The Rockband 3 Wireless Keytar has no reason to have a midi-out port, or a mod wheel and pitch bend $
Because I was so preoccupied with whether or not I could, I didn’t stop to think if I should.
The USB receiver on the keytar allows it to be plugged into a computer, and some sort of driver/midi$
Keytar -> Wireless Receiver -> Pi -> USB Midi cable -> Nord
A kind soul has made a driver that converts the raw output of the keytar into midi messages. After installing this on the pi with a fair amount of difficulty and swearing, and getting the script to start at boot without the need for any user input, the pi becomes a plug 'n' play device for Nord-keytar communication. Finally, I can take my funk solos with style, as long as I remember to keep an eye on the keytar battery life. At least if the batteries run out I can preserve some dignity.
Small things can really make a difference. I spend a lot of time at the computer, and if I think about it, I probably put on and take off my headphones unreasonably frequently. Having nowhere to put them grates at my soul, chipping away at my mindset slowly but surely. If we approach desk-sitting like Team Sky approach cycling, we should be considering marginal gains when trying to improve, and so I present the g-clamp headphone stand. Easy to implement, easy to use, fits on any desk, simple and effective. Gone are the anarchic days of madness when I put my headphones in a random spot on the desk. Those crazy times are over. I now know where my headphones are at any time, anywhere.
But wait, I hear you cry, how can I, too, achieve such a state of elegance with my desk-headphone setup? I'm glad you asked, because I made a set of instructions that you can follow to reproduce my configuration. Yes, you too can achieve this marginal gain. Imagine the increased productivity, the saved time, the improved mood! You can find said instructions right here.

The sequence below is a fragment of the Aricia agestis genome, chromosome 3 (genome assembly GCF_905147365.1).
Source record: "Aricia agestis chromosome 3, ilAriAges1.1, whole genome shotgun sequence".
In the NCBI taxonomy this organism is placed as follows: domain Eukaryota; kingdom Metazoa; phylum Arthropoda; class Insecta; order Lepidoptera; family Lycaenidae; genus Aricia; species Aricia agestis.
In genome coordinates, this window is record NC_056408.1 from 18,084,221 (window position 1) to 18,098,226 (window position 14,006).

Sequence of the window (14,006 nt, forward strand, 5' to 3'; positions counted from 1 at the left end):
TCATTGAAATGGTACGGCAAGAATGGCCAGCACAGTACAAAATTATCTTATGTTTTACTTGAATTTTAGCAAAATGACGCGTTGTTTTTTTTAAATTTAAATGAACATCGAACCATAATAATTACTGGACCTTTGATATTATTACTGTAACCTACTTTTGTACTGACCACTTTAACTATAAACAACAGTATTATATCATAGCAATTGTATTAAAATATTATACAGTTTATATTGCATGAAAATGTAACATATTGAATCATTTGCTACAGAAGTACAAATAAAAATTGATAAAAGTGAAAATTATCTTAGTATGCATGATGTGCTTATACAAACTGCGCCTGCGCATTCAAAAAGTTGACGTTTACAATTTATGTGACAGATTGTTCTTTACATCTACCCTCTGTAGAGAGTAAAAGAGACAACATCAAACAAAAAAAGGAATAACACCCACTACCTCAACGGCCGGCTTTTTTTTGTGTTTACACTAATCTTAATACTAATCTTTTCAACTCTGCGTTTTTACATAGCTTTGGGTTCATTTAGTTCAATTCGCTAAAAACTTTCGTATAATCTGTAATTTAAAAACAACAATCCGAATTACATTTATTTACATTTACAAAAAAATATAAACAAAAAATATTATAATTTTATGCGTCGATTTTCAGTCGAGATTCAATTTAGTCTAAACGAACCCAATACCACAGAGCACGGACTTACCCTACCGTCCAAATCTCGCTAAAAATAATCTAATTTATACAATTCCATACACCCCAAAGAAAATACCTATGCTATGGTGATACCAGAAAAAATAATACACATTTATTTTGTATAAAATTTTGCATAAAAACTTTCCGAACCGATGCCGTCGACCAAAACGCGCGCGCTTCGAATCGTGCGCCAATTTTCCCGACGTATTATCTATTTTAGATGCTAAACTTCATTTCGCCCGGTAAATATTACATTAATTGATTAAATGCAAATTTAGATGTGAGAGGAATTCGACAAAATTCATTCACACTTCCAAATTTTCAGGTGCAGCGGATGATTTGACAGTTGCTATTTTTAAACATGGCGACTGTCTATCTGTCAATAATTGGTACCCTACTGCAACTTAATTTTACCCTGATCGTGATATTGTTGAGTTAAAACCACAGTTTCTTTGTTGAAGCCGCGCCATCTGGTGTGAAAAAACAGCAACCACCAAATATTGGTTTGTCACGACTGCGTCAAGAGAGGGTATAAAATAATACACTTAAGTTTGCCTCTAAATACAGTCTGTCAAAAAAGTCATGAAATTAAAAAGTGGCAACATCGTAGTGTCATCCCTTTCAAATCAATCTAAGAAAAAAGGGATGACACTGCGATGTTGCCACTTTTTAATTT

I spent a long time messing around with chunks, loading, unloading, pooling, etc. before a friend suggestedI came up with a much simpler way of getting parallax stars working easily.
Generate a load of random points in a square, each with a random z-value. Scale each point's speed according to the z-value to simulate the parralax (this way you can have as many layers of parallax as you want and to add more you can just increase the range of the z-value). Whenever a star leaves the screen, just spawn it in on the opposite side of the square. As long as your square is slightly bigger than the screen size then that's it, amazing-looking amazingly simple parallax stars. If you scale the star speed in the opposite way i.e. closer stars go faster then you get a king of underwater-y effect. Could be a nice look for a diving game.
I wanted to make a glowing 'Jazz Dash' logo for an ad video. The text was transformed quite a bit and I couldn't easily find a built-in feature for that in Gimp, my image software (it's free). Here's a great way to make any image you like glow, with full control over glow size and colour. This works best for images with a lot of transparency, like my Jazz Dash
Create a duplicate layer of your image in the editor of your choice
Change the colour of the background layer if you like, using colour adjustment filters or just the fill bucket